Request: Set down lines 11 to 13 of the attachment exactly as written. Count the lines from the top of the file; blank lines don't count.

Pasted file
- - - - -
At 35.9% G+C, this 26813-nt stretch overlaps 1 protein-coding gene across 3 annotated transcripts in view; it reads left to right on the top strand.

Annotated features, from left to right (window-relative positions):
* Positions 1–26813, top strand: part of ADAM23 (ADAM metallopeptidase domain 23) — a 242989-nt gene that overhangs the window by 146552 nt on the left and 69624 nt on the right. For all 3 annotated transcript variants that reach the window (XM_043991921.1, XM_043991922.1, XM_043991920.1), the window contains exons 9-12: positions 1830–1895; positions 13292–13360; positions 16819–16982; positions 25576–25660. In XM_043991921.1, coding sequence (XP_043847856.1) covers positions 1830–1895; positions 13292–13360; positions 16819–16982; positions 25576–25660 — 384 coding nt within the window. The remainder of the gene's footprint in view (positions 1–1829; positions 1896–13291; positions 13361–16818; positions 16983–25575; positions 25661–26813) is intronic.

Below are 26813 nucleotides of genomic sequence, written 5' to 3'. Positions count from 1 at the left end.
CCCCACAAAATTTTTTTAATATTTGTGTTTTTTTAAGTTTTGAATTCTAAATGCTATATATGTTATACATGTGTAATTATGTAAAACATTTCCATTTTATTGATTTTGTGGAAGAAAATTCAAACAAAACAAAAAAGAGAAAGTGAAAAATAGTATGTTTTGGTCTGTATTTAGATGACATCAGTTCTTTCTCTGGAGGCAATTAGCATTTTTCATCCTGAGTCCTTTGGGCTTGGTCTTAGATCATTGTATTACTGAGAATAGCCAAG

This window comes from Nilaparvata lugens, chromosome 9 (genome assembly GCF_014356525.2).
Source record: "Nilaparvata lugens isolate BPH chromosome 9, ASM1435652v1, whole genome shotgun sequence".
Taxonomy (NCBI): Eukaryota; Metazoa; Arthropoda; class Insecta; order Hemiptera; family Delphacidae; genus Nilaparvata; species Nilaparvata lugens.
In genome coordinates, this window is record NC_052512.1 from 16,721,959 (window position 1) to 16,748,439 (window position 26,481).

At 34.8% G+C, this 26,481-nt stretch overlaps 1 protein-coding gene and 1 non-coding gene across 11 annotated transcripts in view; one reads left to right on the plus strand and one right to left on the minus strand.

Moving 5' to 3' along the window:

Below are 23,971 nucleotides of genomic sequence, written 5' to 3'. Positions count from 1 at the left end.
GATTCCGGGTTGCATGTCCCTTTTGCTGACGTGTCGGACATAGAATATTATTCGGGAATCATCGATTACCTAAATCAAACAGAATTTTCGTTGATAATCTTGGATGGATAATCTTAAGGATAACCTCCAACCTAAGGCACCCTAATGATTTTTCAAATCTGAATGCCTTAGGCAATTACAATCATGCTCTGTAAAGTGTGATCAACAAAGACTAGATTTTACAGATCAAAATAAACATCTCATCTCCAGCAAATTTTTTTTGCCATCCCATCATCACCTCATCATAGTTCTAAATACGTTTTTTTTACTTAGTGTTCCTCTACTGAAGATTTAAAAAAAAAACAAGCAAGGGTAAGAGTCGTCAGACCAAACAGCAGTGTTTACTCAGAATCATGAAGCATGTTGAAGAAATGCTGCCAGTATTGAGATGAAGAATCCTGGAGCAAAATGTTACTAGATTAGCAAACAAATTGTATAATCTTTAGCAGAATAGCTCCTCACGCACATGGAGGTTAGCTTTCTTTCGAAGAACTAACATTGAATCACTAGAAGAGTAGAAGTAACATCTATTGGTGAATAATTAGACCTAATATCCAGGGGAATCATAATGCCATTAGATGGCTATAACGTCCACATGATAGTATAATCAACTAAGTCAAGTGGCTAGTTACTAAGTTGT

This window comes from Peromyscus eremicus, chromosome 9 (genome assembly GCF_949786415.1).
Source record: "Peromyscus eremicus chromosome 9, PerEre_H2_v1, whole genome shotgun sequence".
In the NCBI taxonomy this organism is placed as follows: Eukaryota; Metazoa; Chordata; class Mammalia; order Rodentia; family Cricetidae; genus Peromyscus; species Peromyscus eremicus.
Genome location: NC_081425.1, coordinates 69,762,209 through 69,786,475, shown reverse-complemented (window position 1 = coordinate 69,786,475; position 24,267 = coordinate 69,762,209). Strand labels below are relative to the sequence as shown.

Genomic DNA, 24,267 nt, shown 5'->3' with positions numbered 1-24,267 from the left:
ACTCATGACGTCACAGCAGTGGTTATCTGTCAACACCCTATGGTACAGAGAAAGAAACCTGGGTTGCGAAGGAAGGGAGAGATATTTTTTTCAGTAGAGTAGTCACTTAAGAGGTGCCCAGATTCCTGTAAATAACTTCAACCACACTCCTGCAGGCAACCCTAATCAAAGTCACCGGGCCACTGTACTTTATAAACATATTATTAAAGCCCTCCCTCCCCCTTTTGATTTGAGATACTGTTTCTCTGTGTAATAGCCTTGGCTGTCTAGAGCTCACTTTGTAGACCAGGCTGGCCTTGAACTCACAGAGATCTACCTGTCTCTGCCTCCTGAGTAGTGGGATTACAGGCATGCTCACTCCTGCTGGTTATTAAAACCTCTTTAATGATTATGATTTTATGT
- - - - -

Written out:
Moving 5' to 3' along the window:

Below are 23,971 nucleotides of genomic sequence, written 5' to 3'. Positions count from 1 at the left end.
GATTCCGGGTTGCATGTCCCTTTTGCTGACGTGTCGGACATAGAATATTATTCGGGAATCATCGATTACCTAAATCAAACAGAATTTTCGTTGATAATCTTGGATGGATAATCTTAAGGATAACCTCCAACCTAAGGCACCCTAATGATTTTTCAAATCTGAATGCCTTAGGCAATTACAATCATGCTCTGTAAAGTGTGATCAACAAAGACTAGATTTTACAGATCAAAATAAACATCTCATCTCCAGCAAATTTTTTTTGCCATCCCATCATCACCTCATCATAGTTCTAAATACGTTTTTTTTACTTAGTGTTCCTCTACTGAAGATTTAAAAAAAAAACAAGCAAGGGTAAGAGTCGTCAGACCAAACAGCAGTGTTTACTCAGAATCATGAAGCATGTTGAAGAAATGCTGCCAGTATTGAGATGAAGAATCCTGGAGCAAAATGTTACTAGATTAGCAAACAAATTGTATAATCTTTAGCAGAATAGCTCCTCACGCACATGGAGGTTAGCTTTCTTTCGAAGAACTAACATTGAATCACTAGAAGAGTAGAAGTAACATCTATTGGTGAATAATTAGACCTAATATCCAGGGGAATCATAATGCCATTAGATGGCTATAACGTCCACATGATAGTATAATCAACTAAGTCAAGTGGCTAGTTACTAAGTTGT